May 10 2016 08:00 AM

    Long rooted in excellent genetics, these days industry-leading attention to genomics and calf care sets up Maddox Dairy for success.

    Maddox Dairy

    There are few dairies in the world that have been involved with embryo transfer longer than Maddox Dairy. Recently, that focus has expanded to include genomic testing and in vitro fertilization. With that commitment to the next generation, calf care also has been stepped up to match the investment in genetics. So much so that others could not only glean insight from their protocols, but more importantly respect their constant pursuit of calf health.

    “If you are going to have problems on a dairy, it will likely start with your calves,” explained Steven Maddox Jr., “That is why we have a team of eight employees focused solely on calf care.

    “Raising replacements is a vital cog in the efficiency of any dairy operation,” said the fourth-generation Riverdale, Calif., dairyman and crop farmer.

    At Maddox Dairy, calf care starts with the farm’s design that includes two maternity barns strategically located at the center of the dairy. Observation and individual care is provided 24 hours a day, seven days a week to help minimize the most stressful period in a cow’s life. On average, 12 calves are born each day at the 3,900-cow dairy.

    “We practice just in time calving,” noted Steven, who employs a group pen strategy for soon-to-calve cows. “Once cows start pacing, we move them into individual pens. However, if we miss that opportunity and a cow starts contractions, we leave the cow in the group pens to ensure long-term health,” said the Cal Poly graduate. “Over the years, we’ve learned that retained placentas and metritis rates go way up when we move cows after the calving process has started.”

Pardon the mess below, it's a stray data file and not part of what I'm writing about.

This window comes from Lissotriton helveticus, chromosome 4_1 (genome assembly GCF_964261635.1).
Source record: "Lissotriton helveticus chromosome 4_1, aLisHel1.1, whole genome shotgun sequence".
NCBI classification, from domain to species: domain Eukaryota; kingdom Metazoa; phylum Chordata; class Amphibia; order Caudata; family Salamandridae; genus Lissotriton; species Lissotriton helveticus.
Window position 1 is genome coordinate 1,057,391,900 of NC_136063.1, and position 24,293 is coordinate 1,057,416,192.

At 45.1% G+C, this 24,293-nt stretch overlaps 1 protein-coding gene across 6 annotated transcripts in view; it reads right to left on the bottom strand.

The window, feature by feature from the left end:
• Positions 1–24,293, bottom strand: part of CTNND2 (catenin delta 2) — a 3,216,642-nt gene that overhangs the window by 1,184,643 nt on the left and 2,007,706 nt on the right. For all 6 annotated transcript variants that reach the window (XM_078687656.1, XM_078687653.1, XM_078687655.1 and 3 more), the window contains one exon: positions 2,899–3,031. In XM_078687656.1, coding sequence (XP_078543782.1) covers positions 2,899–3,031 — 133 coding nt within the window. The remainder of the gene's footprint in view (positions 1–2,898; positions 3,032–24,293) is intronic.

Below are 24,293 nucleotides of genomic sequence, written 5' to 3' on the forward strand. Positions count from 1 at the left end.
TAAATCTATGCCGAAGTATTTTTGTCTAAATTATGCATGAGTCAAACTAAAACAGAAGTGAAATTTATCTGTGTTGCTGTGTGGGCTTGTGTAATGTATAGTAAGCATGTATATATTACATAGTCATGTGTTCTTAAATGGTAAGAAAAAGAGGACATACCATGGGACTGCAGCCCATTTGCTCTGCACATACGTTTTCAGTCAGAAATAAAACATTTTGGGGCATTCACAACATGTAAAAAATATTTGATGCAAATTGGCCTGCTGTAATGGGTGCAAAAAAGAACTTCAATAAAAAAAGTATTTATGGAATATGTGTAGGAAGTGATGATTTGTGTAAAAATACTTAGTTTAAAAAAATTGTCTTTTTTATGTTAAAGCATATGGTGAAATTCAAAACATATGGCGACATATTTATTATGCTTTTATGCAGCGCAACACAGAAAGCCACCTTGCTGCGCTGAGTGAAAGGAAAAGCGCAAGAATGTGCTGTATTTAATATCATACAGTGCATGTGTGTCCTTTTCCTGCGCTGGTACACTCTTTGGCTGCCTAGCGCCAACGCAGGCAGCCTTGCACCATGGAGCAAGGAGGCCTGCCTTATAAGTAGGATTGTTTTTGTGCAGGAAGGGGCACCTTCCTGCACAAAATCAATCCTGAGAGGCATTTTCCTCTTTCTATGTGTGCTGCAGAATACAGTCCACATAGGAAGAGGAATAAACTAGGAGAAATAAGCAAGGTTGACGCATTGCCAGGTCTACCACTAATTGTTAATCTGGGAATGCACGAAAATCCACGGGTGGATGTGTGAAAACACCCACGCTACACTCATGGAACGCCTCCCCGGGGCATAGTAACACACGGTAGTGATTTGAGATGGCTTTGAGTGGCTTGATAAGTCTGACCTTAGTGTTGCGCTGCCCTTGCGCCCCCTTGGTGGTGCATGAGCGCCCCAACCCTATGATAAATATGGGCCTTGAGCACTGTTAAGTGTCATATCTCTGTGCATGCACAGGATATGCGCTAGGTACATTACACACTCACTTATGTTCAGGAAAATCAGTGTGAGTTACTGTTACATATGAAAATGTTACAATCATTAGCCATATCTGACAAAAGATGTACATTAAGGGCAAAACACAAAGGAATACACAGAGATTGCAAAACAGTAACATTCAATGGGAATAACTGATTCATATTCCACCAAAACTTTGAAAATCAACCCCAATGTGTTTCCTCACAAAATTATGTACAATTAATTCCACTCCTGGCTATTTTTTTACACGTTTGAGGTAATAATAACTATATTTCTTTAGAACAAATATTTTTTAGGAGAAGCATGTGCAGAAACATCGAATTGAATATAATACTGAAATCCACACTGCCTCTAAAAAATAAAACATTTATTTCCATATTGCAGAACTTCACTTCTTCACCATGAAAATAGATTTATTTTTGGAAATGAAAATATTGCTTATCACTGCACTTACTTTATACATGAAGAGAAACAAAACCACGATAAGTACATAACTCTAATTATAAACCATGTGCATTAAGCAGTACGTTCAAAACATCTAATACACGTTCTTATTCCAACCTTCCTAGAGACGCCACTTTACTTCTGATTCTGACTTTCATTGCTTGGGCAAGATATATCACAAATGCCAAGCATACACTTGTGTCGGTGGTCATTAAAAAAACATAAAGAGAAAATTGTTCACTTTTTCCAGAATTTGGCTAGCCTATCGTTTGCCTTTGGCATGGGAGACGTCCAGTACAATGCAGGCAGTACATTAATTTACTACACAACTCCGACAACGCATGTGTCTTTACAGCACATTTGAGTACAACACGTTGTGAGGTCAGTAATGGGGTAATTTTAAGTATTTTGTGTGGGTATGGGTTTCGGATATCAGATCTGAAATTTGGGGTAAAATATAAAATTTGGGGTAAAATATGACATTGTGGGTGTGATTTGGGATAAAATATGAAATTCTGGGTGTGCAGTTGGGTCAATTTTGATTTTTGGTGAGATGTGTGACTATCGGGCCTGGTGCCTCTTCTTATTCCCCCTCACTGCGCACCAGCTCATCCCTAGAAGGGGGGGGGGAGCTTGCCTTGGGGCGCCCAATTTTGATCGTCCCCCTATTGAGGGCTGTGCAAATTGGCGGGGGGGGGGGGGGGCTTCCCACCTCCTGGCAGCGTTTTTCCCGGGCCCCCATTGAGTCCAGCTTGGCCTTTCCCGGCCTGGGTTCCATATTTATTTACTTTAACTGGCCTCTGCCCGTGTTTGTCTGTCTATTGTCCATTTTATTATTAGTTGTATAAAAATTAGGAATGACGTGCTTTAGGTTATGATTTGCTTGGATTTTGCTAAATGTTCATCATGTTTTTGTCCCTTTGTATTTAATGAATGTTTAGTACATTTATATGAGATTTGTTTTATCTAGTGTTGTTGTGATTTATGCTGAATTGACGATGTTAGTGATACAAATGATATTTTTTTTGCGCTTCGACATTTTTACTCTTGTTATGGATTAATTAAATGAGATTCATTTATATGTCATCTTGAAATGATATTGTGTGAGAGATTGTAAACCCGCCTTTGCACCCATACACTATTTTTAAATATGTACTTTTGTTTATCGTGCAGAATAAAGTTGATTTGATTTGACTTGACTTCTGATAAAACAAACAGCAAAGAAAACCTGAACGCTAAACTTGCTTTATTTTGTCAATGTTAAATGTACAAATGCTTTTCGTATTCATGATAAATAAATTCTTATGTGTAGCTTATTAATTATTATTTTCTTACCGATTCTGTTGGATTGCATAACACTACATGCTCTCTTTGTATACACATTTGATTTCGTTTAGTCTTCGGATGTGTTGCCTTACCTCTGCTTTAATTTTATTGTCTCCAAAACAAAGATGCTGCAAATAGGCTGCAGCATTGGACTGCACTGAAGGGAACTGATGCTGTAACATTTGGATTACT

All calves get sampled

    “Mistakes can happen, and this is one way to correct them,” said Steve Sr., noting that there are four to five parentage questions out of roughly 200 tests. “Sometimes it is human error that has happened, but sometimes we put two lower quality (grade) embryos in a recipient and relied on the test to tell us which one produced the calf,” he said.

    “The main reason we got started testing all our heifer calves was to reduce crowding in our heifer pens. We wanted to identify the bottom 25 percent to sell by 4 to 5 months of age,” said Steve. By that age, you can see what those heifers look like, so type comes into consideration, too.

    “At $40 per test, that is not an insignificant investment, though the extra feed cost saved per month on low-end heifers would more than cover the testing costs for a year,” he said.

    At birth, newborns receive colostrum for three straight feedings. Calves are then switched to 1 gallon of pasteurized milk per day and are offered free-choice grain and water. With a herd somatic cell count at 180,000, the hospital pen population is quite low, so higher-quality, saleable milk often gets fed to calves. Maddox Dairy also raises calves for nearby Ruann Dairy headed up by Pat Maddox, brother to Steve.

    “We now standardize the pasteurized calf milk to 12 percent solids,” said Steven when discussing fortifying pasteurized whole milk from the dairy. “We were at 11 percent solids, but made the switch to 12 percent to improve growth. We accomplished that goal as 58-day calf weights went from 180 to 200 pounds,” he explained.

    Overall death losses are under 3 percent and hover closer to 1.5 percent. Calves do not receive any hay. As for dehorning, dehorning paste is used on Day 2 of life, and all calves are rechecked for horns when moved to group pens. That first move includes eight calves per pen.

    A few different strategies